A briefing by Cumberland Lodge Research Associate, Dr Farhan Samanani on the 'Race in Britain: Inequality, Identity, Belonging' conference at Cumberland Lodge on 1 - 2 November 2018.
Questions about the place of diversity in British society have acquired a new urgency, not least in light of the vote to leave the European Union. In the year that followed the Brexit referendum, reported hate crimes rose by 29%, prompting fears that the vote had given new license to simmering feelings of racial resentment (Achiume 2018). Scholars typically define ‘racism’ as the belief that groups can be defined by certain innate characteristics (Murji and Solomos 2015).
There are numerous examples of recent cases in which victims were abused for being ‘illegal’, or told to ‘go home’, regardless of their citizenship status (Jones et al 2017). The beliefs that underlie these incidents of hate crime – that it is possible to tell whether someone is ‘truly’ British on the basis of superficial markers such as skin-colour, ethnic dress or accent alone – reveal the enduring power of racial thinking in society today. Yet race isn’t the only lens through which minorities in Britain have been understood.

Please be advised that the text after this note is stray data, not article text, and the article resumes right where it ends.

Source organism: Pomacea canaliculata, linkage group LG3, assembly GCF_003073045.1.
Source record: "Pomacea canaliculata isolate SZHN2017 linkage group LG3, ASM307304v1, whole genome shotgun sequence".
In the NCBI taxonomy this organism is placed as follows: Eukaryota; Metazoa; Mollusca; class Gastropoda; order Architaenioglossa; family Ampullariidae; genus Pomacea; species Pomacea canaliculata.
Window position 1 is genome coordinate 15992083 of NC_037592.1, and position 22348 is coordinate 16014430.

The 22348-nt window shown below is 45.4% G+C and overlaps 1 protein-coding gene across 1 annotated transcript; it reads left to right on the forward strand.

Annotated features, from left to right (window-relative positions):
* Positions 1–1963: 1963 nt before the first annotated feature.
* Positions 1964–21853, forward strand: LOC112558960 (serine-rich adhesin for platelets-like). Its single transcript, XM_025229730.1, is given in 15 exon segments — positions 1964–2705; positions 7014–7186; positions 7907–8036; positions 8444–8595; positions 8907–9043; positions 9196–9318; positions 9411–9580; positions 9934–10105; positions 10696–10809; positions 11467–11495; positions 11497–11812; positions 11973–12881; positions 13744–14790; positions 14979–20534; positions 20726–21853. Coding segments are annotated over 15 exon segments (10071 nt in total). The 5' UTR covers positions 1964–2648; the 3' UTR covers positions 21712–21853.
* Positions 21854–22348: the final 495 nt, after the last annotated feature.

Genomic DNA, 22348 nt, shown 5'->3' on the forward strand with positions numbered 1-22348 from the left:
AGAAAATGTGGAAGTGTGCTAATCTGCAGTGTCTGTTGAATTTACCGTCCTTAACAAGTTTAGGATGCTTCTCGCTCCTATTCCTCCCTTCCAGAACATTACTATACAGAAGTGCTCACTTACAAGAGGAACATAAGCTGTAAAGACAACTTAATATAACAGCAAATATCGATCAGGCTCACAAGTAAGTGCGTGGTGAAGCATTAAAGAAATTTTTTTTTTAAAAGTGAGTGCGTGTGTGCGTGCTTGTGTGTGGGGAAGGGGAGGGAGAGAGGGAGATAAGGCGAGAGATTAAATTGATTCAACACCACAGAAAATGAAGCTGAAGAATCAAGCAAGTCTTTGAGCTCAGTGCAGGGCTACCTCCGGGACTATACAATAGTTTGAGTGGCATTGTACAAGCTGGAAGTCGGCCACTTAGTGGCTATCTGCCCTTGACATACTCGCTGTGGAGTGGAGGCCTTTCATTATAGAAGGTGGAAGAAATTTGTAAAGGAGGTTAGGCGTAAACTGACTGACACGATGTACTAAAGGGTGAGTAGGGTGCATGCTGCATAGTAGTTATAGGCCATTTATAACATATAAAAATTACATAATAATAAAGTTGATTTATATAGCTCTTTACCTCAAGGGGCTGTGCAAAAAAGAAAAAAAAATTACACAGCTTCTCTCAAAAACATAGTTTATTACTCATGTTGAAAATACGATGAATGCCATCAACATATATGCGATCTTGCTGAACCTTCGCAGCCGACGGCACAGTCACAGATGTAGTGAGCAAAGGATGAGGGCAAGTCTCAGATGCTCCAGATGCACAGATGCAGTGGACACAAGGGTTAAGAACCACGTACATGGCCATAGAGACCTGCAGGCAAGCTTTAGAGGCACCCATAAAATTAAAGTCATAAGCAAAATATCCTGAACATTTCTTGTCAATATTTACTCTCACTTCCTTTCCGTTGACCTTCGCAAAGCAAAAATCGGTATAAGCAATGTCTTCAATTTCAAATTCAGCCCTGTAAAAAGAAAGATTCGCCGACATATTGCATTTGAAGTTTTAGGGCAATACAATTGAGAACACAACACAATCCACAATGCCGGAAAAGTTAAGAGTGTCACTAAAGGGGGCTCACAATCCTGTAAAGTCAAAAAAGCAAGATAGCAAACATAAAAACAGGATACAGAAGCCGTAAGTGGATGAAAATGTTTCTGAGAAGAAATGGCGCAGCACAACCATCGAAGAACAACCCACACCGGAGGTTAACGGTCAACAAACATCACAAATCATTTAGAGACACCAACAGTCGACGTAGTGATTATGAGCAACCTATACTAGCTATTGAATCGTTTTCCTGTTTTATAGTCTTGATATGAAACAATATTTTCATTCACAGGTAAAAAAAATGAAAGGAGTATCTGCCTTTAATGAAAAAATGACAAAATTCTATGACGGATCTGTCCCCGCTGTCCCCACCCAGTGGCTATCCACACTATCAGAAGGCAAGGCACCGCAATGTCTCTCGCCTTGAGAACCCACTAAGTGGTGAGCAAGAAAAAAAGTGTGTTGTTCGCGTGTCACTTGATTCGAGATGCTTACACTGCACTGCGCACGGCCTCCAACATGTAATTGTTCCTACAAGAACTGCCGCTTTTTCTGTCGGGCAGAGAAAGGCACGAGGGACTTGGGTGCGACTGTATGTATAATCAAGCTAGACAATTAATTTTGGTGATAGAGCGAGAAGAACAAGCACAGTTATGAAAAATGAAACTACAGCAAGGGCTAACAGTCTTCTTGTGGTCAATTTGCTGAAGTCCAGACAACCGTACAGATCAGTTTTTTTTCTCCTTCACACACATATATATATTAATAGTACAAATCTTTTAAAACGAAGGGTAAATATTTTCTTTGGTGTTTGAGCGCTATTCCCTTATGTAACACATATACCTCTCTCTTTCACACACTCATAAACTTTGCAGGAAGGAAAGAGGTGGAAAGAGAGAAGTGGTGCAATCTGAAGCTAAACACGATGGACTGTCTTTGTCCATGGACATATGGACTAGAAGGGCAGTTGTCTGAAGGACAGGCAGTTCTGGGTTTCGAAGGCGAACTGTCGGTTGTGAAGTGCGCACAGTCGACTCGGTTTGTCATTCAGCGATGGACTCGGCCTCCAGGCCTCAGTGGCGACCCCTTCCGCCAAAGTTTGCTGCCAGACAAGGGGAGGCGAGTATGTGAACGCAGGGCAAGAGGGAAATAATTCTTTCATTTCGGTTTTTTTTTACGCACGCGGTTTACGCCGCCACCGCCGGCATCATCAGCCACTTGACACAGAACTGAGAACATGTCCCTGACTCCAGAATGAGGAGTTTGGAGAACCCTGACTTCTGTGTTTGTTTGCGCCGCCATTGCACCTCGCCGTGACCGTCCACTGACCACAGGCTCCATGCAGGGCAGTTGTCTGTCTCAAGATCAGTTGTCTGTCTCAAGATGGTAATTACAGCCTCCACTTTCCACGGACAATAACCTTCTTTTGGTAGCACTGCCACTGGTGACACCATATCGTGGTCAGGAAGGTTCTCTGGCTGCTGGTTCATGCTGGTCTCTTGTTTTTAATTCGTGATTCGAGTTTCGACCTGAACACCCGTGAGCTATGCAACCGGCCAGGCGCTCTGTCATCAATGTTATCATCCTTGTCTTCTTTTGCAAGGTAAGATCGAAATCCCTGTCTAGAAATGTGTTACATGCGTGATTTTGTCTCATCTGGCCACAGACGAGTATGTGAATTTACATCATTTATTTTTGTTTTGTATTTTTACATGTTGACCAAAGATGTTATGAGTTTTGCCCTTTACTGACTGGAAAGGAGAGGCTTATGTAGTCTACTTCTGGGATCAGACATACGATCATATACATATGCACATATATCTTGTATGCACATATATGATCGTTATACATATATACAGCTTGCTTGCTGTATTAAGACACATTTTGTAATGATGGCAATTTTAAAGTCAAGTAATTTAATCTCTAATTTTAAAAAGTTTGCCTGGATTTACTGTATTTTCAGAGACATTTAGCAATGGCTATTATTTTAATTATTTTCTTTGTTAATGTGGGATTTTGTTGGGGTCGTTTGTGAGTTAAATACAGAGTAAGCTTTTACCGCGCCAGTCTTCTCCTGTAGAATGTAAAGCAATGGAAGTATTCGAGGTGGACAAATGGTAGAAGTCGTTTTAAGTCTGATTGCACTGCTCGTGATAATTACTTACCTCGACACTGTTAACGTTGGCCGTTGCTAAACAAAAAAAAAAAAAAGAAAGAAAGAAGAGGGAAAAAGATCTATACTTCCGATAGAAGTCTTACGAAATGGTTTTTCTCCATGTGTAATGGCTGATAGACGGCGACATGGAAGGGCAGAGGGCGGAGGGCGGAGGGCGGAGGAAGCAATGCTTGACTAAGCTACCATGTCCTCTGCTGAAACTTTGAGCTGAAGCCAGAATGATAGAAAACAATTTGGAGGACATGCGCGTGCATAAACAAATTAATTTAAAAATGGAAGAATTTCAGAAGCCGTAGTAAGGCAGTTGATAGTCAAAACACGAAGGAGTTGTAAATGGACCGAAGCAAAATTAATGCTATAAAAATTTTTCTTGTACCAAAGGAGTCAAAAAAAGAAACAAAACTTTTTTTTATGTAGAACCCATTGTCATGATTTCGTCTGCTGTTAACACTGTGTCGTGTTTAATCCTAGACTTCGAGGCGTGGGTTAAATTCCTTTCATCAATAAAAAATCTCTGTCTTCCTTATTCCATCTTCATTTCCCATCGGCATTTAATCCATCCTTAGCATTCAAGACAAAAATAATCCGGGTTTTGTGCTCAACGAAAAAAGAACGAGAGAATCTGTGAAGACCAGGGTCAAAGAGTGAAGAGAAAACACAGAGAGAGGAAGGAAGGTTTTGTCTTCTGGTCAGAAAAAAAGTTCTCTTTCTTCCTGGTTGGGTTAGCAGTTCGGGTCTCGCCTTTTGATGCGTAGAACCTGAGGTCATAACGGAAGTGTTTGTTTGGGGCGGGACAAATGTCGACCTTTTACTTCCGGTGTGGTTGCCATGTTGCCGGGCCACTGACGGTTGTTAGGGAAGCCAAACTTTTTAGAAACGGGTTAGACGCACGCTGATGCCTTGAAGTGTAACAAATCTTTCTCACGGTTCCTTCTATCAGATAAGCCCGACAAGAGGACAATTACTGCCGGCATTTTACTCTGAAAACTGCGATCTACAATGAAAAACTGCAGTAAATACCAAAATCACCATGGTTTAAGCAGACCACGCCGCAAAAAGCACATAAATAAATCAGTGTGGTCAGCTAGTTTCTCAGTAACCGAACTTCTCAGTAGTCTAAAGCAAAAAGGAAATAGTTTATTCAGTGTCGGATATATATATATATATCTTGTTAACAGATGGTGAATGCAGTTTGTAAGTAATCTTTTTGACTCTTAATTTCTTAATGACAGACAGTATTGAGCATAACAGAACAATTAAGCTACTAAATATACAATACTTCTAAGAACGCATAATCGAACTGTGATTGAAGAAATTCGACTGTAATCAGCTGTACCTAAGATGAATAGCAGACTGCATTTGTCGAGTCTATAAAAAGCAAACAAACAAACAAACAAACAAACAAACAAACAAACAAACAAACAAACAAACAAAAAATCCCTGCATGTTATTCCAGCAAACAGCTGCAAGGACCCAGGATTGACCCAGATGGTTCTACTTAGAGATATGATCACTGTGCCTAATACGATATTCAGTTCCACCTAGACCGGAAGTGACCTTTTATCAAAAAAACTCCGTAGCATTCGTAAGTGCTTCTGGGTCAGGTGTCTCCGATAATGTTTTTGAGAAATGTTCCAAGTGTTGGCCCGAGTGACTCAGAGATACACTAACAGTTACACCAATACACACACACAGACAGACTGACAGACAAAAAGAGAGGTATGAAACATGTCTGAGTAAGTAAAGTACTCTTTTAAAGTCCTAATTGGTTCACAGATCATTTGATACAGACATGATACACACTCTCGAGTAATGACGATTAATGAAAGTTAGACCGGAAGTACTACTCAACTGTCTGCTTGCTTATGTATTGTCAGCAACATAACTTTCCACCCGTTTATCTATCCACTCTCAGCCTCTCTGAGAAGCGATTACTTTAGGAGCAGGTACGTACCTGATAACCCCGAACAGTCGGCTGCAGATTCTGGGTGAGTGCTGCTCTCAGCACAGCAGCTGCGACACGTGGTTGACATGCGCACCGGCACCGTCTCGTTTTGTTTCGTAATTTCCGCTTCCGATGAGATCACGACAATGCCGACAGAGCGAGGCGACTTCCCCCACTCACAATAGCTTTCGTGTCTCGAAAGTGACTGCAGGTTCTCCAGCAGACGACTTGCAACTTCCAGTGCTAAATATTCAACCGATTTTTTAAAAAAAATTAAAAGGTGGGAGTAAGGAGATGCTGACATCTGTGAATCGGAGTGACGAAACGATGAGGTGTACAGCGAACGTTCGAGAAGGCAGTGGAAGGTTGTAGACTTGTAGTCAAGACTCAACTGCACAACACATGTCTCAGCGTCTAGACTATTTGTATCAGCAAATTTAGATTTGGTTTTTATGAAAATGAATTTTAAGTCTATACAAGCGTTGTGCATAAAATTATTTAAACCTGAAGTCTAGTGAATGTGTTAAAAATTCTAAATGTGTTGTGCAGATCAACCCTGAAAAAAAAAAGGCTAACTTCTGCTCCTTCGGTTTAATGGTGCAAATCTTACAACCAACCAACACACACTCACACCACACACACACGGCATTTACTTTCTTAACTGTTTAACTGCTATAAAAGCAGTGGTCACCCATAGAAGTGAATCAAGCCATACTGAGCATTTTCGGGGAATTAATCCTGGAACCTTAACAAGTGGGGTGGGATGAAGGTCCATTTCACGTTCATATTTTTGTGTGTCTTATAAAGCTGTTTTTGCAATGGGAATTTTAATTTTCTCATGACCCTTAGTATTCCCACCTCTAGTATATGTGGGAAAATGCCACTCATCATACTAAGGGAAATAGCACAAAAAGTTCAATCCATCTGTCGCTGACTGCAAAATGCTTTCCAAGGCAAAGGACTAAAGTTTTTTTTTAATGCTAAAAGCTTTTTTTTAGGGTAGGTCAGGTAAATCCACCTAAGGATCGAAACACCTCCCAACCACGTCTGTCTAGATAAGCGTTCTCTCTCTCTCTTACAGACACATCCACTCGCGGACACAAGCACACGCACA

As migrants from across the world have come to settle in Britain, and as communities, policymakers and popular sentiment have adapted to their presence, a range of competing discourses have emerged, to characterise diversity in different ways. Cosmopolitanism, multiculturalism, tolerance and nativism are just a few of the prevalent discourses for understanding and discussing diversity in Britain.
1. Inequality, Identity, Belonging – persistent questions?
2. Contested Histories
3. Discourses of Race, Migration and Belonging Today
4. Structures of Belonging
5. New Identities